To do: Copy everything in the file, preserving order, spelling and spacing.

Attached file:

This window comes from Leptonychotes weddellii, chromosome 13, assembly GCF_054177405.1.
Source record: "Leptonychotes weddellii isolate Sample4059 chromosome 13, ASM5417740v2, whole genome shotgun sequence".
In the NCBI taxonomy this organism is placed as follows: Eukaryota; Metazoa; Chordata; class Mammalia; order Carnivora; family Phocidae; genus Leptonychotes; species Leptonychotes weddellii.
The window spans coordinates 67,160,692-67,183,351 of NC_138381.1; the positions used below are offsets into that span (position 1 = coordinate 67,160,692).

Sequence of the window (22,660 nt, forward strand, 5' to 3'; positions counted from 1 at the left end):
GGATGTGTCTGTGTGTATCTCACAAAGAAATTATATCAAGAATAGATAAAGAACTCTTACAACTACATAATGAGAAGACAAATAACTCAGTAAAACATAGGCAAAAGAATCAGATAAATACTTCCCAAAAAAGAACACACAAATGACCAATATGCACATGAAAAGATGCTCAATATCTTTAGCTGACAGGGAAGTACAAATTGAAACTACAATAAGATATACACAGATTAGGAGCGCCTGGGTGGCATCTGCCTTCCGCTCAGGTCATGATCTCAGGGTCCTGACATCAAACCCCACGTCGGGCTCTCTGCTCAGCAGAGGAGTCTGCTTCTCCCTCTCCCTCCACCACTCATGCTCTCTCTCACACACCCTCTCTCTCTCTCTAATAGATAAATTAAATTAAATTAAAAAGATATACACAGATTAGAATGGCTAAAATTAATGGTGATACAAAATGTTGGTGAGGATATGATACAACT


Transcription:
This window comes from Leptonychotes weddellii, chromosome 13, assembly GCF_054177405.1.
Source record: "Leptonychotes weddellii isolate Sample4059 chromosome 13, ASM5417740v2, whole genome shotgun sequence".
In the NCBI taxonomy this organism is placed as follows: Eukaryota; Metazoa; Chordata; class Mammalia; order Carnivora; family Phocidae; genus Leptonychotes; species Leptonychotes weddellii.
The window spans coordinates 67,160,692-67,183,351 of NC_138381.1; the positions used below are offsets into that span (position 1 = coordinate 67,160,692).

Sequence of the window (22,660 nt, forward strand, 5' to 3'; positions counted from 1 at the left end):
GGATGTGTCTGTGTGTATCTCACAAAGAAATTATATCAAGAATAGATAAAGAACTCTTACAACTACATAATGAGAAGACAAATAACTCAGTAAAACATAGGCAAAAGAATCAGATAAATACTTCCCAAAAAAGAACACACAAATGACCAATATGCACATGAAAAGATGCTCAATATCTTTAGCTGACAGGGAAGTACAAATTGAAACTACAATAAGATATACACAGATTAGGAGCGCCTGGGTGGCATCTGCCTTCCGCTCAGGTCATGATCTCAGGGTCCTGACATCAAACCCCACGTCGGGCTCTCTGCTCAGCAGAGGAGTCTGCTTCTCCCTCTCCCTCCACCACTCATGCTCTCTCTCACACACCCTCTCTCTCTCTCTAATAGATAAATTAAATTAAATTAAAAAGATATACACAGATTAGAATGGCTAAAATTAATGGTGATACAAAATGTTGGTGAGGATATGATACAACT